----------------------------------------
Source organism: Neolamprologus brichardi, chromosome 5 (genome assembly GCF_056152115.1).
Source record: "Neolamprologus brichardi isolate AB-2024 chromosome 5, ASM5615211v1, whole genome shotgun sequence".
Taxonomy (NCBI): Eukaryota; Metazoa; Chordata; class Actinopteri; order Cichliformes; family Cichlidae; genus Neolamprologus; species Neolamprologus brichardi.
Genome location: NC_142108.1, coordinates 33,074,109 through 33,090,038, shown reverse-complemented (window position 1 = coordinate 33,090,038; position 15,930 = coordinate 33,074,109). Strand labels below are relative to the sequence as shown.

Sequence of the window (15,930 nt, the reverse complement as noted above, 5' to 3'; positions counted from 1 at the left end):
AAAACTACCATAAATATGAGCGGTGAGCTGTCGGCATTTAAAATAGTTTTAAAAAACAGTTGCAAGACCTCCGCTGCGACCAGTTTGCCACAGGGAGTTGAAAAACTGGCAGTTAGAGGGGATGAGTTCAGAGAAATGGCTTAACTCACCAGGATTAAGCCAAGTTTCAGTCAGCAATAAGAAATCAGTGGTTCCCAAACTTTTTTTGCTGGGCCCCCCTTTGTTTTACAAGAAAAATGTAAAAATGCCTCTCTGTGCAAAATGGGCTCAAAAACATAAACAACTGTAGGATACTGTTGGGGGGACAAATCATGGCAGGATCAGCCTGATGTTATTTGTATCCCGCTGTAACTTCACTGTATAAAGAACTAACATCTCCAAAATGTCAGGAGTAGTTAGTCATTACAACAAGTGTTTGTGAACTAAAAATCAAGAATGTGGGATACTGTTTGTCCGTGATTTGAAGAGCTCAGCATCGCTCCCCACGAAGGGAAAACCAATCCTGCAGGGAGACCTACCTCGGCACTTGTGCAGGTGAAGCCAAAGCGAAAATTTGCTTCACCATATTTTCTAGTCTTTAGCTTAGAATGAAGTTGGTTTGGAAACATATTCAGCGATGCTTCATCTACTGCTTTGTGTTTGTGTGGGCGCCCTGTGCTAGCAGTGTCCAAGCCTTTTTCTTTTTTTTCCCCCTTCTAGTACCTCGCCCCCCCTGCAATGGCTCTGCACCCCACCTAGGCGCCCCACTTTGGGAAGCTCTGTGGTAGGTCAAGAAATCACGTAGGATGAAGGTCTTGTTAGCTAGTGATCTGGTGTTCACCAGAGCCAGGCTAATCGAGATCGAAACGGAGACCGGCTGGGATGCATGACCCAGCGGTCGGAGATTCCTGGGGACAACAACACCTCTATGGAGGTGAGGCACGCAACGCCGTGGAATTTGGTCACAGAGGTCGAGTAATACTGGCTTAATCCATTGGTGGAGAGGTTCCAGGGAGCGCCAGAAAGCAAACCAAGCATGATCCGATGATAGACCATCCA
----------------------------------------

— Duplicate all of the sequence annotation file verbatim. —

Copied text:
Source organism: Neolamprologus brichardi, chromosome 5 (genome assembly GCF_056152115.1).
Source record: "Neolamprologus brichardi isolate AB-2024 chromosome 5, ASM5615211v1, whole genome shotgun sequence".
Taxonomy (NCBI): Eukaryota; Metazoa; Chordata; class Actinopteri; order Cichliformes; family Cichlidae; genus Neolamprologus; species Neolamprologus brichardi.
Genome location: NC_142108.1, coordinates 33,074,109 through 33,090,038, shown reverse-complemented (window position 1 = coordinate 33,090,038; position 15,930 = coordinate 33,074,109). Strand labels below are relative to the sequence as shown.

Sequence of the window (15,930 nt, the reverse complement as noted above, 5' to 3'; positions counted from 1 at the left end):
AAAACTACCATAAATATGAGCGGTGAGCTGTCGGCATTTAAAATAGTTTTAAAAAACAGTTGCAAGACCTCCGCTGCGACCAGTTTGCCACAGGGAGTTGAAAAACTGGCAGTTAGAGGGGATGAGTTCAGAGAAATGGCTTAACTCACCAGGATTAAGCCAAGTTTCAGTCAGCAATAAGAAATCAGTGGTTCCCAAACTTTTTTTGCTGGGCCCCCCTTTGTTTTACAAGAAAAATGTAAAAATGCCTCTCTGTGCAAAATGGGCTCAAAAACATAAACAACTGTAGGATACTGTTGGGGGGACAAATCATGGCAGGATCAGCCTGATGTTATTTGTATCCCGCTGTAACTTCACTGTATAAAGAACTAACATCTCCAAAATGTCAGGAGTAGTTAGTCATTACAACAAGTGTTTGTGAACTAAAAATCAAGAATGTGGGATACTGTTTGTCCGTGATTTGAAGAGCTCAGCATCGCTCCCCACGAAGGGAAAACCAATCCTGCAGGGAGACCTACCTCGGCACTTGTGCAGGTGAAGCCAAAGCGAAAATTTGCTTCACCATATTTTCTAGTCTTTAGCTTAGAATGAAGTTGGTTTGGAAACATATTCAGCGATGCTTCATCTACTGCTTTGTGTTTGTGTGGGCGCCCTGTGCTAGCAGTGTCCAAGCCTTTTTCTTTTTTTTCCCCCTTCTAGTACCTCGCCCCCCCTGCAATGGCTCTGCACCCCACCTAGGCGCCCCACTTTGGGAAGCTCTGTGGTAGGTCAAGAAATCACGTAGGATGAAGGTCTTGTTAGCTAGTGATCTGGTGTTCACCAGAGCCAGGCTAATCGAGATCGAAACGGAGACCGGCTGGGATGCATGACCCAGCGGTCGGAGATTCCTGGGGACAACAACACCTCTATGGAGGTGAGGCACGCAACGCCGTGGAATTTGGTCACAGAGGTCGAGTAATACTGGCTTAATCCATTGGTGGAGAGGTTCCAGGGAGCGCCAGAAAGCAAACCAAGCATGATCCGATGATAGACCATCCA